USDA Crop Progress Report-- May 15, 2023

Crop Progress Graphic

In this week’s Crop Progress & Condition report, USDA showed rapid corn planting progress nationwide as it moved up to 65 percent complete this week - six percentage points ahead of the five-year average. In the important I-80 Corridor, Iowa takes over the top spot with 86 percent of its acres already planted - 14 points ahead of schedule. Illinois is right behind with 84 percent in the ground. Ohio had been lagging badly but is gaining momentum as it pushed up to 26 percent.

Soybean planting continued to make big strides coming in at 49 percent complete across the US, well ahead of its average pace of 36 percent by this time of the year. Illinois has made the most progress in the I-80 Corridor with 77 percent planted - an incredible 32 points ahead of its average pace. Iowa reported that it is 69 percent planted as it is running 21 points ahead of where it normally would be. Nebraska set a blistering pace last week as it put in 26 percent of its acres in just the last seven days to post a 62 percent total thus far.

Cotton planting continues to hover close to its average pace. Nationwide, 35 percent of the cotton crop is now planted, which is only one point behind the five-year average. Of the top five producing states, Alabama leads the charge with 51 percent now in the ground. Mississippi is one point ahead of schedule at 43 percent. The largest producing state of Texas bumped up to 30 percent this week.

Grain sorghum planting across the nation stayed even with its average pace - coming in at 28 percent completion. Of the major producing states in the Plains, Texas is far and away reporting the most progress with 76 percent of its acreage now planted. Oklahoma comes in second with 23 percent but that is actually nine points ahead of its average.

Spring wheat planting nationwide still has some catching up to do with only 40 percent of the acres now seeded compared to the average of 57 percent. Washington state is almost done as it now stands at 95 percent, but South Dakota put in a tremendous performance as it planted 28 percent of its crop since a week ago to bring its total up to 84 percent which - believe it or not - is now six points AHEAD of schedule after a dismal start earlier this spring.

Winter wheat condition nationwide held steady at 29 percent good to excellent. In the Plains states, Nebraska and South Dakota capitalized on recent rains to show a five-point improvement in each state. However, Kansas reported a one point decline in its good to excellent rating just as the annual wheat tour gears up to hit the fields this Tuesday morning (5/16).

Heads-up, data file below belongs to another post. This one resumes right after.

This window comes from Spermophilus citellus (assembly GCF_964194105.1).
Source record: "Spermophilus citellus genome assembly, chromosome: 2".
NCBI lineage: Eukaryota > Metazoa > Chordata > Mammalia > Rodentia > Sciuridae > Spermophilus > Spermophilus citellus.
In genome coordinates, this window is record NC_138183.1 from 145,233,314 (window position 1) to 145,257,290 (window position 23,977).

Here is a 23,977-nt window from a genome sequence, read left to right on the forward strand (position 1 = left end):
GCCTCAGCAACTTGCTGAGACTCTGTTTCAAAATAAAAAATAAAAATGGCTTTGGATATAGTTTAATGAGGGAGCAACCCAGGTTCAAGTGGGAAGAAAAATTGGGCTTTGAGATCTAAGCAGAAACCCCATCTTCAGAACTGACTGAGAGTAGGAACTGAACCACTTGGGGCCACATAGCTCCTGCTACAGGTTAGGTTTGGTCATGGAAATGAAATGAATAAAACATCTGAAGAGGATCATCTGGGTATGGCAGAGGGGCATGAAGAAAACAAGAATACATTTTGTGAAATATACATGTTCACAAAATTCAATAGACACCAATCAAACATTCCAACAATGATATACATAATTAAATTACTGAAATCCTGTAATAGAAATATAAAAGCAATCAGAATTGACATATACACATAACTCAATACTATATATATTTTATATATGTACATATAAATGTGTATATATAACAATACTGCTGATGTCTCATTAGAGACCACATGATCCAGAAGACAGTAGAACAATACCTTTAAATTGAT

Pasture conditions improved in most of the main cattle producing states. In the Plains states, Nebraska saw the biggest jump with a nine-point improvement in the good to excellent rating. However, that still leaves Nebraska pastureland in the cellar with only an 11 percent total. Outside the Plains, Montana had the biggest decline in quality as it slid nine points to only 20 percent in the good to excellent categories. On the other hand, North Dakota reported a huge rebound of 14 points since last week to now stand at 46 percent.

In the topsoil moisture deficit report (generally considered to measure the top four inches of soil representing the seed planting and sprouting zone), New Mexico holds down the top spot with 72 percent of its acres considered to be short to very short on moisture. Most of the Plains states saw significant improvements in their topsoil moisture profiles. But, Florida saw its deficit numbers skyrocket by 22 points last week to where 49 percent of its acres are now meeting the short to very short criteria.

In the subsoil moisture deficit report (considered to measure deep soil moisture down to a few feet where the crop roots would extend downward), New Mexico maintained the driest position with 82 percent of its acres rated short to very short despite the fact that it showed an eight-point improvement from a week ago. Kansas still showed that 78 percent of its deep soil was parched since moisture from recent rains hasn’t yet soaked down to the lower layers.

USDA Crop Progress 230515.pdf

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